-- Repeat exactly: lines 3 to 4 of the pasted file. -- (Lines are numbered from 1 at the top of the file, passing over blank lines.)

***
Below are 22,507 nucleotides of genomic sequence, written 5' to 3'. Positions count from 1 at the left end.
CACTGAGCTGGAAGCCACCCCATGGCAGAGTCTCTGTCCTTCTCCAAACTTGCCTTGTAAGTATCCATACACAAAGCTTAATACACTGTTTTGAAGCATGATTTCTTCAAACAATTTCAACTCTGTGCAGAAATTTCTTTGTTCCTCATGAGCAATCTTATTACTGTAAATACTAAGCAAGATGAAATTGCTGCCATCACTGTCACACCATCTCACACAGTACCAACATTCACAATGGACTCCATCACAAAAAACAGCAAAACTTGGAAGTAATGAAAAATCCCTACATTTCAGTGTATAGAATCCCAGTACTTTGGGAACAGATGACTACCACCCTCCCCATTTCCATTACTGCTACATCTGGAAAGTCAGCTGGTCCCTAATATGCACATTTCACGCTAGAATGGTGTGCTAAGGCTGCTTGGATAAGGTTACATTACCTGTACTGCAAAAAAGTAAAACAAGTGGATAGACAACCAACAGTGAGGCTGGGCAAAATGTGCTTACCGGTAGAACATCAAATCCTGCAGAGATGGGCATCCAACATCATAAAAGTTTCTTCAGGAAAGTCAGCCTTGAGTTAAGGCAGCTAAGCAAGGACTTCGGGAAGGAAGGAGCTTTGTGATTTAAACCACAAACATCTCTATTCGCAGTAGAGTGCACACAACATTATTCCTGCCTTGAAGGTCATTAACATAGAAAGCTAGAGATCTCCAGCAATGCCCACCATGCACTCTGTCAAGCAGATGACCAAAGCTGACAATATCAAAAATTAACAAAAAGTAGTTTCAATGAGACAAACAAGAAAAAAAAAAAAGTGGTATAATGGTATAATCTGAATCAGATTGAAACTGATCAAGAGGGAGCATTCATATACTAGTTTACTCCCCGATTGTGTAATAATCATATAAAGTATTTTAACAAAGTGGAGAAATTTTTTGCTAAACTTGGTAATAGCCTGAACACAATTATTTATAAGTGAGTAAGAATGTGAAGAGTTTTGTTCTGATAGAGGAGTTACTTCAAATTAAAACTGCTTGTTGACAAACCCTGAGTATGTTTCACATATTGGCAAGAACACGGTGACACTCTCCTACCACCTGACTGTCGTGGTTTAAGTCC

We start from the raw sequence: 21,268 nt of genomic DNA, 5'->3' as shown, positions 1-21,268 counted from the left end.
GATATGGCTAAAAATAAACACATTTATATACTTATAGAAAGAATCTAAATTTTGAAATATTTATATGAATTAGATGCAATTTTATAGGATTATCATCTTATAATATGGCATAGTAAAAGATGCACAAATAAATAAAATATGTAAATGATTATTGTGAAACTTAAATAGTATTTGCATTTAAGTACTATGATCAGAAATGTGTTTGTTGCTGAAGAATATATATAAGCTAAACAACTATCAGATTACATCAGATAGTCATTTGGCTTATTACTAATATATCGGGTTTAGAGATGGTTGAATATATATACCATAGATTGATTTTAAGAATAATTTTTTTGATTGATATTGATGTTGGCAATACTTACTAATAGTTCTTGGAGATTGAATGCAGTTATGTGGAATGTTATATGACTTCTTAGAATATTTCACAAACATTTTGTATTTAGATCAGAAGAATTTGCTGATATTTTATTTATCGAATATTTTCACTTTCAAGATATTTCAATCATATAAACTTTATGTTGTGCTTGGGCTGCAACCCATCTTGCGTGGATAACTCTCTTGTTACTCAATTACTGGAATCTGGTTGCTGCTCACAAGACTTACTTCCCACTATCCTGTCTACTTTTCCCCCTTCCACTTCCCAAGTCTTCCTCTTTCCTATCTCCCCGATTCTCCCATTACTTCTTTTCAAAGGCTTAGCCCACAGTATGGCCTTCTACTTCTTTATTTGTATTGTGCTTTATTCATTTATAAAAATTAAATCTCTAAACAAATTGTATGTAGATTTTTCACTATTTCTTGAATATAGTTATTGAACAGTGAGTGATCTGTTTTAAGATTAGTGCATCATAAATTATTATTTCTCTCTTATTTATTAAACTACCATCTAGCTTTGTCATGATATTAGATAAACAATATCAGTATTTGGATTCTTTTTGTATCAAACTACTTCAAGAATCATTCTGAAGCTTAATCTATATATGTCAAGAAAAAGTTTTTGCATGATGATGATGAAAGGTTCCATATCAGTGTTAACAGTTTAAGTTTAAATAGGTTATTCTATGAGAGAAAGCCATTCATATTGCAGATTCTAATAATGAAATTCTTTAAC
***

We start from the raw sequence: 21,268 nt of genomic DNA, 5'->3' as shown, positions 1-21,268 counted from the left end.
GATATGGCTAAAAATAAACACATTTATATACTTATAGAAAGAATCTAAATTTTGAAATATTTATATGAATTAGATGCAATTTTATAGGATTATCATCTTATAATATGGCATAGTAAAAGATGCACAAATAAATAAAATATGTAAATGATTATTGTGAAACTTAAATAGTATTTGCATTTAAGTACTATGATCAGAAATGTGTTTGTTGCTGAAGAATATATATAAGCTAAACAACTATCAGATTACATCAGATAGTCATTTGGCTTATTACTAATATATCGGGTTTAGAGATGGTTGAATATATATACCATAGATTGATTTTAAGAATAATTTTTTTGATTGATATTGATGTTGGCAATACTTACTAATAGTTCTTGGAGATTGAATGCAGTTATGTGGAATGTTATATGACTTCTTAGAATATTTCACAAACATTTTGTATTTAGATCAGAAGAATTTGCTGATATTTTATTTATCGAATATTTTCACTTTCAAGATATTTCAATCATATAAACTTTATGTTGTGCTTGGGCTGCAACCCATCTTGCGTGGATAACTCTCTTGTTACTCAATTACTGGAATCTGGTTGCTGCTCACAAGACTTACTTCCCACTATCCTGTCTACTTTTCCCCCTTCCACTTCCCAAGTCTTCCTCTTTCCTATCTCCCCGATTCTCCCATTACTTCTTTTCAAAGGCTTAGCCCACAGTATGGCCTTCTACTTCTTTATTTGTATTGTGCTTTATTCATTTATAAAAATTAAATCTCTAAACAAATTGTATGTAGATTTTTCACTATTTCTTGAATATAGTTATTGAACAGTGAGTGATCTGTTTTAAGATTAGTGCATCATAAATTATTATTTCTCTCTTATTTATTAAACTACCATCTAGCTTTGTCATGATATTAGATAAACAATATCAGTATTTGGATTCTTTTTGTATCAAACTACTTCAAGAATCATTCTGAAGCTTAATCTATATATGTCAAGAAAAAGTTTTTGCATGATGATGATGAAAGGTTCCATATCAGTGTTAACAGTTTAAGTTTAAATAGGTTATTCTATGAGAGAAAGCCATTCATATTGCAGATTCTAATAATGAAATTCTTTAAC